Manfred B. Steger, professor of global studies, wrote Globalization: A Very Short Introduction, in which he explores various definitions of globalization. Steger asserts,“the term globalization should be used to refer to a set of social processes that are thought to transform our present social condition into one of globality. At its core, then, globalization is about shifting forms of human contact.”[3] For Steger, globality represents the result of this process. Globality is not permanent, it changes come about through the ever-evolving process of globalization. Steger goes on to offer four distinct qualities of globalization: 1) globalization involves the creation of new and the multiplication of existing social networks and activities that increasingly overcome traditional political, economic, cultural and geographical boundaries. 2) globalization is reflected in the expansion and the stretching of social relations, activities, and interdependencies. 3) globalization involves the intensification and acceleration of social exchanges and activities. 4) the creation, expansion, and intensification of social interconnections and interdependencies do not occur merely on an objective, material level.[4] By identifying these themes throughout various definitions, he offers the following working definition:

globalization refers to a multidimensional set of social processes that create, multiply, stretch, and intensify worldwide social interdependencies and exchanges while at the same time fostering in people a growing awareness of deepening connections between the local and the distant.[5]

Steger, like so many others, fall short on explaining the driving forces behind globalization. Throughout his book he becomes a victim of his own critique. He confuses globality (social condition) with globalization (social process). The process is shaped by political and economic powers established by the power structure. Africans have historically been left out of these discussions and decisions, despite the impact that it will have on their way of life, such as what happened during the Berlin Conference of 1885. The Berlin conference was convened to prevent conflict between the imperial nations in their scramble for Africa. During the twentieth century, European nations and the United States would meet again to decide on the structure of the world and to prevent conflict between the colonial states. During World War II, the World Bank and the International Monetary Fund were created to oversee the development and expansion of the European and U.S. political economy. The meeting to set up the international political economy is known as the Bretton Woods Conference. Cohn argues, “only a small number of states had a critical role in the process. The pre-negotiations before Bretton Woods and the conference itself were very much an Anglo-American affair, with Canada playing a useful mediating role;[6] well they use to say that the sun never sets on the British Empire. The policies of the imperial nations have been the root of African people and nations underdevelopment.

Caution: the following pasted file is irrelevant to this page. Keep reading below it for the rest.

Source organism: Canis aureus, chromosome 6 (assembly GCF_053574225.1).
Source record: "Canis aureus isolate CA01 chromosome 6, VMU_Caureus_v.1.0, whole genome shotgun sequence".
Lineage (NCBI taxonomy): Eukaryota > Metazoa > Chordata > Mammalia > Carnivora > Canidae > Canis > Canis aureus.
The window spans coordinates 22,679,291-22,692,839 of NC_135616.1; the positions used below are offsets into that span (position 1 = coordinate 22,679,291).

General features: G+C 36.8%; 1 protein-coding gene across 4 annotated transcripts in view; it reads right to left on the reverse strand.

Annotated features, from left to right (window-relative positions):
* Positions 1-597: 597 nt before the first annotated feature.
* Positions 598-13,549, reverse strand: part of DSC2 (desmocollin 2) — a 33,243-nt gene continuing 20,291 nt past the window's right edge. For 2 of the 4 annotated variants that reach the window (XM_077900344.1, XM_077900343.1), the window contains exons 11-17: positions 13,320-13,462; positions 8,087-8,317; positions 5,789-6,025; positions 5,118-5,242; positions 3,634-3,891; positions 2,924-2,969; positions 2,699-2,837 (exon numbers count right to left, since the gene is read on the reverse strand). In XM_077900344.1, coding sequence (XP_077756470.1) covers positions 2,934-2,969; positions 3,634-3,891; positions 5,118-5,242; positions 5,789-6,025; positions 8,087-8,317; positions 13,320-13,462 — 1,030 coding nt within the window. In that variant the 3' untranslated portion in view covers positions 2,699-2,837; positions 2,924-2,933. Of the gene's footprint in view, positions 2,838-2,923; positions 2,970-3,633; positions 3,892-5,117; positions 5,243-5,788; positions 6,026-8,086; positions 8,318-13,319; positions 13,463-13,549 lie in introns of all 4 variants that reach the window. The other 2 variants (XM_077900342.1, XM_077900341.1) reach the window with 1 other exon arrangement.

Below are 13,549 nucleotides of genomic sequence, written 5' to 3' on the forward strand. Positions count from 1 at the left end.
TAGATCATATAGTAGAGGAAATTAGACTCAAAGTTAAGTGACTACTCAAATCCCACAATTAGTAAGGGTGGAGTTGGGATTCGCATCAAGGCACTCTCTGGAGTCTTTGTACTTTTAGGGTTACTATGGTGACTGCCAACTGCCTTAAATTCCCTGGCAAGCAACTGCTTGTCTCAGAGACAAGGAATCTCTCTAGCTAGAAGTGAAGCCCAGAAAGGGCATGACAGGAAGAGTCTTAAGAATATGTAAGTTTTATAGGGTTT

The authors of The Other World: Issues and Politics of the Developing World were close to providing an accurate description of globalization. Joseph N. Weatherby et al write:

globalization is an international regime in which the economic interests of multinational corporations and other nonstate actors (such as the International Monetary Fund and the World Trade Organization) are coming to supersede the interests and powers of individual states.[7]

The authors of this work view globalization as a process in which the power over the oppress is shifting from states to corporations and nonstate entities. Globalization is understood to be an evolution from colonialism where one group of people were under the domination of another group of people to people becoming the subjects of multinational corporations. Weatherby et al state, “the logic and the drive of the capitalist world economy is now creating a fundamentally different global regime in which all the world’s people are increasingly subject to the power of multinational institutions.”[8] This is an accurate assessment, pinpointing capitalism as the driving force, and treating globalization as an imperialist endeavor.